Snow was gently falling as we made our way down the hill toward the warmth of a wood stove. The silvery breath from my horse and the crunch of her feet on the snow were all that broke the silence. The sun had just settled below the mountains to our west, and the air was as cold and motionless as the snow on the ground. It seemed as if the year was irrelevant, and it could easily have been 1796 instead of 1996. There were no sounds or signs of civilization other than my small house on the ridge below us, which did not distinguish itself as being modern or civilized. Faint wisps of smoke from the chimney embellished the roofline, along with some lodge pole pines and aspens that sheltered it on the west. Except for an old abandoned log cabin in the valley below, there were no neighbors save the four-legged kind – the best kind to my way of thinking.

My horse and I had just returned from an early November ride into Colorado’s Arapaho National forest that borders my property on the east. The area is mountain wilderness, and the views are frequent and spectacular. We headed east along the high side of Monument Creek, climbing steadily until reaching the high ridge overlooking the east branch of Troublesome Creek. We followed this ridge north to Grimes Peak, which is slightly above 10,000 feet. Travel had been difficult, even for early November, because the snow got steadily deeper as we went higher. Black Jack was born and raised as a mountain horse, but she still occasionally struggles when the snow gets above two feet, as it did in many of the smaller drainages that we crossed.

It took about two hours of riding to reach Grimes Peak where the panorama is breathtaking. The large valley to the east is totally uninhabited and not accessible except by horseback. Thousands of pines accompany the east branch of Troublesome Creek as it meanders northward through its valley’s meadows of snow, disappearing in its headwaters at the base of the Rabbit Ears Range. Beyond it to the north is the state of Wyoming.

The east side of the valley is defined by a smaller mountain range comprised of Elk Mountain, Grouse Mountain, and a number of smaller peaks. Beyond that, some 50 miles away, are the 14,000 feet peaks of Rocky Mountain National Park, along the Continental divide. To the west, Antelope Creek snakes through Gunsight Pass toward the Gore range, which runs north toward Steamboat Springs. Names like Blizzard Pass, Buffalo Creek, and Wolverine By-Pass add mystery and excitement to a vista that, by itself, saturates one with emotions.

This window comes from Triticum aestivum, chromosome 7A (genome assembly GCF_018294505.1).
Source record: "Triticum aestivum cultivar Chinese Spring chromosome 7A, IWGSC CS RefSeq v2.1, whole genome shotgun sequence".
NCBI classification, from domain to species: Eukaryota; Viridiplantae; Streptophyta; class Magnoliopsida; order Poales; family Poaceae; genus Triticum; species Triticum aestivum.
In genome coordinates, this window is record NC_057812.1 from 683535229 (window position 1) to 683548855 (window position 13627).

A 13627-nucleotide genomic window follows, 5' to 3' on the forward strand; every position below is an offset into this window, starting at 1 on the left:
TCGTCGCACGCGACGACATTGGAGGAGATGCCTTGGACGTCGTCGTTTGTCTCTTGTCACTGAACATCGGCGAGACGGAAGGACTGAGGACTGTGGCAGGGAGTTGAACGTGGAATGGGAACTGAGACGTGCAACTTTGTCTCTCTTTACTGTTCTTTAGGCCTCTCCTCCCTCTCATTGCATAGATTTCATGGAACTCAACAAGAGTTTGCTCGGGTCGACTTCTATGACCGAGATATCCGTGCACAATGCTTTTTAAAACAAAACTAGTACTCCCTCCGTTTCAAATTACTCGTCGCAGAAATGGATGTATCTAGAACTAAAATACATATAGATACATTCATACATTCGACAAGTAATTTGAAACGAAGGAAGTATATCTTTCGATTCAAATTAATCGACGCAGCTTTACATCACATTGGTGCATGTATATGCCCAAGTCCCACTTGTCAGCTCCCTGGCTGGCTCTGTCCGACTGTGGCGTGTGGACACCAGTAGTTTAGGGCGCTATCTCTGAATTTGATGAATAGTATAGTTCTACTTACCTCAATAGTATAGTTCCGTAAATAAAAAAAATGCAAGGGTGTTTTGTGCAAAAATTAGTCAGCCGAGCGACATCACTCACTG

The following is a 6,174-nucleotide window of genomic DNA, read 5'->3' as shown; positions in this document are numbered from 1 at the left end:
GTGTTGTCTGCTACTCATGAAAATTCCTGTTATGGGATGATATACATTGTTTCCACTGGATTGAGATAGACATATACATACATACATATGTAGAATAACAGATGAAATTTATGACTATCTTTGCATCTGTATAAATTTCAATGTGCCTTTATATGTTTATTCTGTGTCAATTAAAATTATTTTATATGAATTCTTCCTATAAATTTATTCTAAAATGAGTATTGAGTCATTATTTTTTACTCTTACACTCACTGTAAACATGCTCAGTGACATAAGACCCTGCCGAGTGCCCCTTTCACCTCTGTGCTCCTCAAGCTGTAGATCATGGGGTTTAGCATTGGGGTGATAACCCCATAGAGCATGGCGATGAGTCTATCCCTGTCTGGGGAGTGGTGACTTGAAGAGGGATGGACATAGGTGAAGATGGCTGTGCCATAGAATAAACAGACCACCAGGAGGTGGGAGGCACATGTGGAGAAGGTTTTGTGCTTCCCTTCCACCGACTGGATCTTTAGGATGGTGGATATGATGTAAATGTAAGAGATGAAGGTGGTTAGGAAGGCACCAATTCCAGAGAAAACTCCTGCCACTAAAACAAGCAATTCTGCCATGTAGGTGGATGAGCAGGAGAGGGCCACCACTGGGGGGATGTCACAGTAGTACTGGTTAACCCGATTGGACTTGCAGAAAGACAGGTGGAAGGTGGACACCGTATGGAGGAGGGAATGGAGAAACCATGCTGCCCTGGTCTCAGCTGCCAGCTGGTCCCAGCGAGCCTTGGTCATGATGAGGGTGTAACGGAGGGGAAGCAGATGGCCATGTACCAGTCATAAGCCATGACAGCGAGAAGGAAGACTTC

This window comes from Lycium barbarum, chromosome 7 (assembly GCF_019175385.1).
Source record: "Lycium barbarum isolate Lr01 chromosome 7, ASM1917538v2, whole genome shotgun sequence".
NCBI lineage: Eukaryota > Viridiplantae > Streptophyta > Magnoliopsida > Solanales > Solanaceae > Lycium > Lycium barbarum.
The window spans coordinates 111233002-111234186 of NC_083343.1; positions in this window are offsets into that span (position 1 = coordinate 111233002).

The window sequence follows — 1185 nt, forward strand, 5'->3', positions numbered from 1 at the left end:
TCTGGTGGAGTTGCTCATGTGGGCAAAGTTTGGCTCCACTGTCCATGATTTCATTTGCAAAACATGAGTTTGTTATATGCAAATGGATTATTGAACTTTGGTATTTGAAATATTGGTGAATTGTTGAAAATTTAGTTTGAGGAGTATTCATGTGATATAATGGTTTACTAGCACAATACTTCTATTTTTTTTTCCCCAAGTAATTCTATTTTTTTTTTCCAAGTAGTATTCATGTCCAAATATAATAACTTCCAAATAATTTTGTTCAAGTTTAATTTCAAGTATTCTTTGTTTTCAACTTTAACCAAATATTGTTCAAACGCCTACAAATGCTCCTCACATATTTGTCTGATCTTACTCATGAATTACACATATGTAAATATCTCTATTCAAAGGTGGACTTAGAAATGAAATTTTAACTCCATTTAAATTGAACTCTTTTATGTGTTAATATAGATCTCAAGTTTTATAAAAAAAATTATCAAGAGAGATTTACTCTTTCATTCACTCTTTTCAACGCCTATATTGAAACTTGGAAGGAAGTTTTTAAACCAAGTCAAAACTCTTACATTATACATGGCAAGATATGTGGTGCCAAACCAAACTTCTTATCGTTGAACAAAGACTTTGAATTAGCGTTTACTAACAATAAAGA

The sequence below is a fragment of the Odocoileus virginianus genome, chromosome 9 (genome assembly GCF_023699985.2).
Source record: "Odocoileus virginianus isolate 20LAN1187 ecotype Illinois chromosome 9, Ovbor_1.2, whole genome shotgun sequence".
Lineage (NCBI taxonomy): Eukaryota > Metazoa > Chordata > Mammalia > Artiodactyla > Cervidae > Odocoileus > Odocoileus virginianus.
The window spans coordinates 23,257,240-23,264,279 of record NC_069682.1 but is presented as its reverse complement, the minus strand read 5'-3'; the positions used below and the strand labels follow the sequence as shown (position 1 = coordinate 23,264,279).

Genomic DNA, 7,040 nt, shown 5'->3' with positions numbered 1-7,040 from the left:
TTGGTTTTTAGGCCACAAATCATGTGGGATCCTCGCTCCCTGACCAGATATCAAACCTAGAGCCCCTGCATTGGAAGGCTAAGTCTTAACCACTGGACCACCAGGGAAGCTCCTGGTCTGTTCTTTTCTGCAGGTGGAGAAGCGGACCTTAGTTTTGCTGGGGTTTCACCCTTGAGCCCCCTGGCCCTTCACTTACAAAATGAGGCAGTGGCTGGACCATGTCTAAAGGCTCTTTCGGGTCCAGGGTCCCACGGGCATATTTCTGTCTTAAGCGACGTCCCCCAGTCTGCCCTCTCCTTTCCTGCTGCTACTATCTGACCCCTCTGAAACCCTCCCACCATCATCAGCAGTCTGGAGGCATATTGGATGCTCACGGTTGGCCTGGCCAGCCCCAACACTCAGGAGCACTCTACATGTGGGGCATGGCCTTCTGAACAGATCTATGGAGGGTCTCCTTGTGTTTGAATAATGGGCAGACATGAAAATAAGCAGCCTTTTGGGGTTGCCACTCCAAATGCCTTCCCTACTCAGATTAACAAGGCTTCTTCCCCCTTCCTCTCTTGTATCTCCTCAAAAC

In spite of the 50-plus mile views in an almost 360 degree panorama, nothing man-made could be seen or heard. I could project myself into another time long past, knowing that what I was seeing had not changed since before man first viewed it. The timelessness of the mountain wilderness is one of the primary attractions for those of us who aspire to be mountain men and escape the trappings of modern civilization, if only for a brief while. In my case it was for fifteen months, so I was one of the more fortunate.

Even real mountain men get cold, and aspiring ones probably get even colder. The body heat from Black Jack provided me some comfort, and was maximized by my riding her bareback. However, the temperature was approaching zero and daylight was diminishing, so we turned around and headed down the 2200 feet descent toward warm shelter. On the way we saw a few deer and elk that had survived the bows and guns of the hunting season and were foraging for their dinner, but it is unusual to encounter wildlife this high up once the snow starts getting deep. Most of the grazing animals move down to the lower elevations where the grass is more easily uncovered.

I thought about Winnie, a young female brown bear I had befriended during the summer. I missed her daily visits, which ended in late September, and wondered where she had gone for her winter slumber. I wondered about the bull moose who had visited my cabin, and hoped that his life had not been unnecessarily cut short by one of the many hunters who stalked the woods from September to November. I looked for evidence of the coyote pack that frequently serenaded me and kept my dog from getting a sound night's sleep. I saw none of these things, but mountain life cannot be experienced like city life. The mountains do not bustle and blare and compete for your attention. The experience is soft and gentle, gradually presenting itself to those few who have the time and patience to allow it to happen.

Back at the house I gave Black Jack some grain and refilled her heated water bucket, which seems to get as much traffic from deer and elk as it does from her. My dog Ben was glad to see us and eager to go inside, so I grabbed an arm full of firewood and followed him up the steps. Once I had reinvigorated the fire in the wood stove, I shed my boots and sat facing it with my feet propped up. The warmth of the stove slowly eased our discomfort and allowed my mind to wander back to my ride and to view the mountains and valley out my window as the day finished its descent into darkness.

I was content and happy at having traveled back in time – seeing and experiencing a part of what Indians must have seen long before white men reached this land and attempted to civilize it. I looked forward to what the next nine months would bring, satisfied that this day had more than fulfilled my expectations of wilderness life. I was not lonely, although sharing the experience with someone was something I missed – so perhaps I wouldn't make a good mountain man after all.

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